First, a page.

Help Your Daughter Glide Through The Semester

This post is sponsored by Schick, who helps us keep our legs silky smooth. Thanks for supporting FabOverFifty!

Watching mothers and college-bound daughters shopping together for back-to-school gear during the last weeks of summer always brings back memories of my own experiences decades ago.

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(Gannett/Mary Frank)

But I smile to myself when I think what a strenuous process it was in 1964, compared to today, because of what we had available to us and where we had to buy it.

Think of all the new stores that have emerged since then, from Container Store to Walmart, Bed Bath & Beyond to Rite Aid, all selling incredible selections of merchandise that make things worlds easier, and more pleasant for students, every single day. Heavy typewriters, dictionaries, thesauruses and writing supplies were among the necessities we schlepped to campus. We stashed our makeup in heavy, hard-bodied Samsonite cases that matched our cumbersome luggage. The luggage weighed a ton in the first place; Arnold Schwarzenegger couldn’t have carried it after it was packed.

We also concocted makeshift caddies to transport our shower supplies from our dorm rooms to the communal bathrooms. And those caddies were jam packed with everything from heavy glass bottles of shampoo and metal aerosol cans of hairspray to metal razors and tiny boxes of individually wrapped razor blades.

“Lightweight,” “compact” and “easy to use” were not part of our vocabulary in the sixties.

Now students can choose their favorite storage caddy from a vast selection of styles, sizes, and materials. They don’t have to stock up on health and beauty supplies that will last them for months, since countless chain drug stores ring practically every college campus. Not only that, the supplies have come a long way. Shampoos and conditioners come in lightweight plastic bottles; hair dryers are handheld, compact, and powerful, and metal razors that used double-sided (and dangerous) razor blades have given way to sophisticated, lightweight versions, with exchangeable cassettes, that make shaving legs and underarms easier and more effective than ever.hydro_silk_carousel_1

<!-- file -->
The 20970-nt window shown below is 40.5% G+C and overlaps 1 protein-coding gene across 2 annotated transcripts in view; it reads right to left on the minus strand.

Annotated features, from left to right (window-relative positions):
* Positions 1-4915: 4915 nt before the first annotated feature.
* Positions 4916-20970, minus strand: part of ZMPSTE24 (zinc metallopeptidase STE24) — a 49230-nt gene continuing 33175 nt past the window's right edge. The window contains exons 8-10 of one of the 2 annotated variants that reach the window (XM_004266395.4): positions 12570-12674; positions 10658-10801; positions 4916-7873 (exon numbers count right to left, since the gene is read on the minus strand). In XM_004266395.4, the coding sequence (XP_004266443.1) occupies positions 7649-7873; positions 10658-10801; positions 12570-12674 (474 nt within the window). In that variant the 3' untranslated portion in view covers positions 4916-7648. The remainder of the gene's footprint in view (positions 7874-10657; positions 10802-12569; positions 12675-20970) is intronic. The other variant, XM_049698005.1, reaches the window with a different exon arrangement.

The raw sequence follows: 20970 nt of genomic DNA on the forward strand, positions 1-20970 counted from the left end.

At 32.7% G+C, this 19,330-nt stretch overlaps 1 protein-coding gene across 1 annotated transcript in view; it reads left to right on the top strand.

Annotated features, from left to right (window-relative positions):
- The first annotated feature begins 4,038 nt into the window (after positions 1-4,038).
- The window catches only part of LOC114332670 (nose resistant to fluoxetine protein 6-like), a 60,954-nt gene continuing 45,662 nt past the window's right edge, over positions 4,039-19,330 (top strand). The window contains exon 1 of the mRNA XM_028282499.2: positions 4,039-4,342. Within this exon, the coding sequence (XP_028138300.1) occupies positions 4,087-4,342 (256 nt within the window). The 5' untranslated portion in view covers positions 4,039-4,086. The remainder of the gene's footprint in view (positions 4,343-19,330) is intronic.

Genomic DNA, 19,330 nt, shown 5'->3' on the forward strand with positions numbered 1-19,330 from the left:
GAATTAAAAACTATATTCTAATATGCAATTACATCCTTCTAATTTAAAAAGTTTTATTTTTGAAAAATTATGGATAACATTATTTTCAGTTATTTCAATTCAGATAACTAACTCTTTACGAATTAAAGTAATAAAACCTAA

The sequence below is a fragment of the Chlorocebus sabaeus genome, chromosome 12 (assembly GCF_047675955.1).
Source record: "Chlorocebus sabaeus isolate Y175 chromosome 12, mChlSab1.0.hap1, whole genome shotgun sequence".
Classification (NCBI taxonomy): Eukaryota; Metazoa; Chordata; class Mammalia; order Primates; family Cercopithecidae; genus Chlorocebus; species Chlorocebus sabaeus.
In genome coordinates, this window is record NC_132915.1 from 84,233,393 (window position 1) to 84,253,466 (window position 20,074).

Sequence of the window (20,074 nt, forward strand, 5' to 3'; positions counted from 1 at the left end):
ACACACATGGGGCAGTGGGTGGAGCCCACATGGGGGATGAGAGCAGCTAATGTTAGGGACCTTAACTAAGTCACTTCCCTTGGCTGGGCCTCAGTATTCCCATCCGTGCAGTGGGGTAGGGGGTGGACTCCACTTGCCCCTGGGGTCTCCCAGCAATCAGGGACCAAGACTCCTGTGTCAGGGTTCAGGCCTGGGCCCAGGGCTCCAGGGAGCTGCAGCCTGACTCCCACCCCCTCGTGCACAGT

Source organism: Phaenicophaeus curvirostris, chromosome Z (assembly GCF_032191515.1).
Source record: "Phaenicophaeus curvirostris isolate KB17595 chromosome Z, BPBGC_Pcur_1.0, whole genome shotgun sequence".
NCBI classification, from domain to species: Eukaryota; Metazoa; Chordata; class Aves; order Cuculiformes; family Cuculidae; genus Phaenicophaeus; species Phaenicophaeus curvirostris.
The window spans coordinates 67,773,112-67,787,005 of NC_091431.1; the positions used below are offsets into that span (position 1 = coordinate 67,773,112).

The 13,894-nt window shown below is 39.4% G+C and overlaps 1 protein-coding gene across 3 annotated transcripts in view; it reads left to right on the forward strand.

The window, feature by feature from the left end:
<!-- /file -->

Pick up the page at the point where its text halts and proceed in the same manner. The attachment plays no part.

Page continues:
Schick is one of the brands that has been going back to school with young women for generations.

Every year it gives its razors cool features to help coeds glide through their bathroom routines, literally and figuratively. Its new Hydro Silk razor is the first and only disposable to moisturize skin while they’re shaving. Tested by dermatologists, the razor head is surrounded by a water-activated serum–made with marine extracts and shea butter–to help give back moisture for up to a couple of hours after shaving.

The razor’s soft handle is easy to hold and control, and the oval cartridge, with five blades, is designed to closely follow the curves of a woman’s body, skin guards on the blades are supposed to prevent irritation, and a travel cover is a whole lot better than wrapping your razor in tissues, to make sure to keep the blades safe. That’s another of the crazy things we concocted in 1964.

When I was in my local Rite Aid recently, I saw a mom grab a Hydro Silk for her daughter, who didn’t look terribly interested in the shopping excursion. Surely, she had other things on her mind! But leave it to mom to know best. When they walked away from the shelf, I made sure to grab one for myself.

I’m going to hop in the shower right now to use it.

This is a sponsored conversation written by me on behalf of Schick®. The opinions and text are all mine.

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